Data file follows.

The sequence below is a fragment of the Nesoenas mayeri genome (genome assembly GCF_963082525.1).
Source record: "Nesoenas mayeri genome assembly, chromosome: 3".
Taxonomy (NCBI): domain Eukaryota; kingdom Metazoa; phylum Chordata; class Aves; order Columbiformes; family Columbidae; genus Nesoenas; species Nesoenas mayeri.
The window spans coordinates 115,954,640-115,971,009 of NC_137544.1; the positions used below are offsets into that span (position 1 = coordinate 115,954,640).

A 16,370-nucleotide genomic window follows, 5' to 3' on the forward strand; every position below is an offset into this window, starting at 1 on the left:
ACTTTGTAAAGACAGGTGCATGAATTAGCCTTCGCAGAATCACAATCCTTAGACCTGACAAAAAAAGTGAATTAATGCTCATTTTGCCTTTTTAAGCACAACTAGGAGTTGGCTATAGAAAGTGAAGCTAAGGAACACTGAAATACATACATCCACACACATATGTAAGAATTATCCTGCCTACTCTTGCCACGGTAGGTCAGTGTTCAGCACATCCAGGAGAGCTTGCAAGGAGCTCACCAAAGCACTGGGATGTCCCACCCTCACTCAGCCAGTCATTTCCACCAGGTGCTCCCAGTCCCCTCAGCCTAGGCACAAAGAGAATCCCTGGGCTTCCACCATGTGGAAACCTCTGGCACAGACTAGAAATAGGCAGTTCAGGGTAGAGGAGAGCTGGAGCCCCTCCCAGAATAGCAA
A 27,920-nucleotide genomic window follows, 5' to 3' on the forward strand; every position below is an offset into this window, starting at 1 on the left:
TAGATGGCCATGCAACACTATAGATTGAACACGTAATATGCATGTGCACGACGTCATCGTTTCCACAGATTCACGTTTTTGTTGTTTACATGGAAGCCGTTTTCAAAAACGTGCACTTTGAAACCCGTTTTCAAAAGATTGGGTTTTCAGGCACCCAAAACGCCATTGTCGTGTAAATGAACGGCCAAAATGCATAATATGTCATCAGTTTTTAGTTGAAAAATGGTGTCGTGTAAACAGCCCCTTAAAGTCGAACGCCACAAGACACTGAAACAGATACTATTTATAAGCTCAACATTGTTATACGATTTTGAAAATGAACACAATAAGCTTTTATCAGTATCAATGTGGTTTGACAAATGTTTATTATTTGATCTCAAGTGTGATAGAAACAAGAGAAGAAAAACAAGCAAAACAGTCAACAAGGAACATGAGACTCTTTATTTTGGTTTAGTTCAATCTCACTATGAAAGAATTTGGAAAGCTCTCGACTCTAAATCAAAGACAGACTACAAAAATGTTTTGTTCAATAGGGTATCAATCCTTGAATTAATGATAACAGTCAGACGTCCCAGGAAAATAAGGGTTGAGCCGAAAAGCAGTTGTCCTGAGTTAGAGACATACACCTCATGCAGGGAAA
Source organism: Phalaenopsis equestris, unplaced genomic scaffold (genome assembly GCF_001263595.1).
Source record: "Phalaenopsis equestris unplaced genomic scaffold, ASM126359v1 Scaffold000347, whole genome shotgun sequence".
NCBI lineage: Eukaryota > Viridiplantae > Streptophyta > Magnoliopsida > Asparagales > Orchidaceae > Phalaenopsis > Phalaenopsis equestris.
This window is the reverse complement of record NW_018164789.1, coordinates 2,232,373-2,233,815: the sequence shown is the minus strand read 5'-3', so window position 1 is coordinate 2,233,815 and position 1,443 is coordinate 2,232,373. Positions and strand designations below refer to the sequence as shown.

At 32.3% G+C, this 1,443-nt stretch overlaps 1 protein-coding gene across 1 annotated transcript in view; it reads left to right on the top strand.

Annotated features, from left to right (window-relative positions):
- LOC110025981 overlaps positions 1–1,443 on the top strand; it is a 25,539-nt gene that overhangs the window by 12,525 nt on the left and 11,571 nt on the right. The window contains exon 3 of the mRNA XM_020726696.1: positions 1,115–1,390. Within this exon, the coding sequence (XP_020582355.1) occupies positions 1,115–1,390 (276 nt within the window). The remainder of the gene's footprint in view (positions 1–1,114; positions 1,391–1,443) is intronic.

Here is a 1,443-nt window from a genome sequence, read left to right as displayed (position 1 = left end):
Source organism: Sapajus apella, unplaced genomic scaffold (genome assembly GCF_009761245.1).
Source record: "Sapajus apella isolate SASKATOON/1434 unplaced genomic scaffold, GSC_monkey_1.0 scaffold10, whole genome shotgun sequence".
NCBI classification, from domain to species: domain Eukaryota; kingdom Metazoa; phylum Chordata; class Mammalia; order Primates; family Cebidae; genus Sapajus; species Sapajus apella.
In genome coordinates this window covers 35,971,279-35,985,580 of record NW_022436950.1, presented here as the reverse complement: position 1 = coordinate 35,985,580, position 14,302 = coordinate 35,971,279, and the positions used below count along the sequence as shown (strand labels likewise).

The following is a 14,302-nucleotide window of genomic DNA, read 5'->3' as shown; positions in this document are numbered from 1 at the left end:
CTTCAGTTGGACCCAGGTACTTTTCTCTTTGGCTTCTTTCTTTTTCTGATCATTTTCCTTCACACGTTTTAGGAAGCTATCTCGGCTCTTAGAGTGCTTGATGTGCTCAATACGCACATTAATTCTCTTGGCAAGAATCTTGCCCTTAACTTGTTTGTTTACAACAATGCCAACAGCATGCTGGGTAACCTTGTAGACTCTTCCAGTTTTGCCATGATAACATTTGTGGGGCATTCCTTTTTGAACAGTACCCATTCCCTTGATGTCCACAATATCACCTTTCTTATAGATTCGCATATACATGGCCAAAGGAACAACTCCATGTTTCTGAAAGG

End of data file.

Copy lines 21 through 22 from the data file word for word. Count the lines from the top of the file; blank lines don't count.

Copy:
The following is a 14,302-nucleotide window of genomic DNA, read 5'->3' as shown; positions in this document are numbered from 1 at the left end:
CTTCAGTTGGACCCAGGTACTTTTCTCTTTGGCTTCTTTCTTTTTCTGATCATTTTCCTTCACACGTTTTAGGAAGCTATCTCGGCTCTTAGAGTGCTTGATGTGCTCAATACGCACATTAATTCTCTTGGCAAGAATCTTGCCCTTAACTTGTTTGTTTACAACAATGCCAACAGCATGCTGGGTAACCTTGTAGACTCTTCCAGTTTTGCCATGATAACATTTGTGGGGCATTCCTTTTTGAACAGTACCCATTCCCTTGATGTCCACAATATCACCTTTCTTATAGATTCGCATATACATGGCCAAAGGAACAACTCCATGTTTCTGAAAGG